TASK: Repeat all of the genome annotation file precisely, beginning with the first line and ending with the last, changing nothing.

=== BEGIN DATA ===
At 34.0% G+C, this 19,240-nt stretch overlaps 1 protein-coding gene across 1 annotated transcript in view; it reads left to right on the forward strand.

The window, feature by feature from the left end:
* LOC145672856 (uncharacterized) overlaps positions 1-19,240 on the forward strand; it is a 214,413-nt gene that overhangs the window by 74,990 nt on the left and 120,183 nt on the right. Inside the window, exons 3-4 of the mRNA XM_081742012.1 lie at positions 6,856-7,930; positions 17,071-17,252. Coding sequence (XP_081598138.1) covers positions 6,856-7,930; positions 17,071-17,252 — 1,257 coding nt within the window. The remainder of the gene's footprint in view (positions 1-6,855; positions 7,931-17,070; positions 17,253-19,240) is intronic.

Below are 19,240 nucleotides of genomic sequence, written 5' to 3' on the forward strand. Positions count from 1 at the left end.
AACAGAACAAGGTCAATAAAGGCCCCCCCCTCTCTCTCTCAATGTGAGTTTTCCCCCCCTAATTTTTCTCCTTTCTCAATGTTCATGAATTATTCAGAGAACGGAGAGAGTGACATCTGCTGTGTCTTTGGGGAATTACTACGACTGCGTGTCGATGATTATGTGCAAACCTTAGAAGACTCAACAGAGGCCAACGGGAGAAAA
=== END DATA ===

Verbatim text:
At 34.0% G+C, this 19,240-nt stretch overlaps 1 protein-coding gene across 1 annotated transcript in view; it reads left to right on the forward strand.

The window, feature by feature from the left end:
* LOC145672856 (uncharacterized) overlaps positions 1-19,240 on the forward strand; it is a 214,413-nt gene that overhangs the window by 74,990 nt on the left and 120,183 nt on the right. Inside the window, exons 3-4 of the mRNA XM_081742012.1 lie at positions 6,856-7,930; positions 17,071-17,252. Coding sequence (XP_081598138.1) covers positions 6,856-7,930; positions 17,071-17,252 — 1,257 coding nt within the window. The remainder of the gene's footprint in view (positions 1-6,855; positions 7,931-17,070; positions 17,253-19,240) is intronic.

Below are 19,240 nucleotides of genomic sequence, written 5' to 3' on the forward strand. Positions count from 1 at the left end.
AACAGAACAAGGTCAATAAAGGCCCCCCCCTCTCTCTCTCAATGTGAGTTTTCCCCCCCTAATTTTTCTCCTTTCTCAATGTTCATGAATTATTCAGAGAACGGAGAGAGTGACATCTGCTGTGTCTTTGGGGAATTACTACGACTGCGTGTCGATGATTATGTGCAAACCTTAGAAGACTCAACAGAGGCCAACGGGAGAAAA